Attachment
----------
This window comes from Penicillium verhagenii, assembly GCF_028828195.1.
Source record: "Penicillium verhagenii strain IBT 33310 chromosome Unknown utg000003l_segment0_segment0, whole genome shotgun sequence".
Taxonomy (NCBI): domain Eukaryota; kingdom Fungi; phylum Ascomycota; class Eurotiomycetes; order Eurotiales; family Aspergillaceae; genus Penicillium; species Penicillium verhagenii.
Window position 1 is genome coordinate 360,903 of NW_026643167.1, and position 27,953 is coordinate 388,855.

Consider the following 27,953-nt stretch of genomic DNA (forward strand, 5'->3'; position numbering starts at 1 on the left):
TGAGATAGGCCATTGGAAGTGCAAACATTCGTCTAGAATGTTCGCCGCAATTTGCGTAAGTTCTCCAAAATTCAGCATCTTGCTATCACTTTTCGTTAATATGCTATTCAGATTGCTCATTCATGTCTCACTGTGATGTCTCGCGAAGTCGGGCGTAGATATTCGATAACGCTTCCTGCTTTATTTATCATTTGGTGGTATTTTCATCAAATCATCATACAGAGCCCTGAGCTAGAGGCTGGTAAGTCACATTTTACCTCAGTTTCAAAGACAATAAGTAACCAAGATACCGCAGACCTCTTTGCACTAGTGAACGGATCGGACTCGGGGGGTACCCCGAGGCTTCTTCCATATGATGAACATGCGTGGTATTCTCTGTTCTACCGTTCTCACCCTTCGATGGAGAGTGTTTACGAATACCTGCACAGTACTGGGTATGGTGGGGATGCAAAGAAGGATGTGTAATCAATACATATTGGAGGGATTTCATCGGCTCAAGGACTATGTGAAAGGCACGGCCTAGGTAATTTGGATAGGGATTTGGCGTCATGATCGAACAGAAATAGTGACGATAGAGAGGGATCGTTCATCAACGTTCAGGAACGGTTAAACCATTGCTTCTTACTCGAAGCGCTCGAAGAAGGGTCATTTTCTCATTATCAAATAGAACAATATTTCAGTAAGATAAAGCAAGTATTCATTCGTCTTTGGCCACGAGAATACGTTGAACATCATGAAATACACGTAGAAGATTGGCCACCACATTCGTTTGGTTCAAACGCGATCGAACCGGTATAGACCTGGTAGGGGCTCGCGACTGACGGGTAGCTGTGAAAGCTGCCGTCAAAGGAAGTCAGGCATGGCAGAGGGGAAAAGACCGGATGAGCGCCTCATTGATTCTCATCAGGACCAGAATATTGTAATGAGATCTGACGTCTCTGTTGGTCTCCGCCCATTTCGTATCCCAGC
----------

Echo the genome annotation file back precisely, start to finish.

This window comes from Penicillium verhagenii, assembly GCF_028828195.1.
Source record: "Penicillium verhagenii strain IBT 33310 chromosome Unknown utg000003l_segment0_segment0, whole genome shotgun sequence".
Taxonomy (NCBI): domain Eukaryota; kingdom Fungi; phylum Ascomycota; class Eurotiomycetes; order Eurotiales; family Aspergillaceae; genus Penicillium; species Penicillium verhagenii.
Window position 1 is genome coordinate 360,903 of NW_026643167.1, and position 27,953 is coordinate 388,855.

Consider the following 27,953-nt stretch of genomic DNA (forward strand, 5'->3'; position numbering starts at 1 on the left):
TGAGATAGGCCATTGGAAGTGCAAACATTCGTCTAGAATGTTCGCCGCAATTTGCGTAAGTTCTCCAAAATTCAGCATCTTGCTATCACTTTTCGTTAATATGCTATTCAGATTGCTCATTCATGTCTCACTGTGATGTCTCGCGAAGTCGGGCGTAGATATTCGATAACGCTTCCTGCTTTATTTATCATTTGGTGGTATTTTCATCAAATCATCATACAGAGCCCTGAGCTAGAGGCTGGTAAGTCACATTTTACCTCAGTTTCAAAGACAATAAGTAACCAAGATACCGCAGACCTCTTTGCACTAGTGAACGGATCGGACTCGGGGGGTACCCCGAGGCTTCTTCCATATGATGAACATGCGTGGTATTCTCTGTTCTACCGTTCTCACCCTTCGATGGAGAGTGTTTACGAATACCTGCACAGTACTGGGTATGGTGGGGATGCAAAGAAGGATGTGTAATCAATACATATTGGAGGGATTTCATCGGCTCAAGGACTATGTGAAAGGCACGGCCTAGGTAATTTGGATAGGGATTTGGCGTCATGATCGAACAGAAATAGTGACGATAGAGAGGGATCGTTCATCAACGTTCAGGAACGGTTAAACCATTGCTTCTTACTCGAAGCGCTCGAAGAAGGGTCATTTTCTCATTATCAAATAGAACAATATTTCAGTAAGATAAAGCAAGTATTCATTCGTCTTTGGCCACGAGAATACGTTGAACATCATGAAATACACGTAGAAGATTGGCCACCACATTCGTTTGGTTCAAACGCGATCGAACCGGTATAGACCTGGTAGGGGCTCGCGACTGACGGGTAGCTGTGAAAGCTGCCGTCAAAGGAAGTCAGGCATGGCAGAGGGGAAAAGACCGGATGAGCGCCTCATTGATTCTCATCAGGACCAGAATATTGTAATGAGATCTGACGTCTCTGTTGGTCTCCGCCCATTTCGTATCCCAGC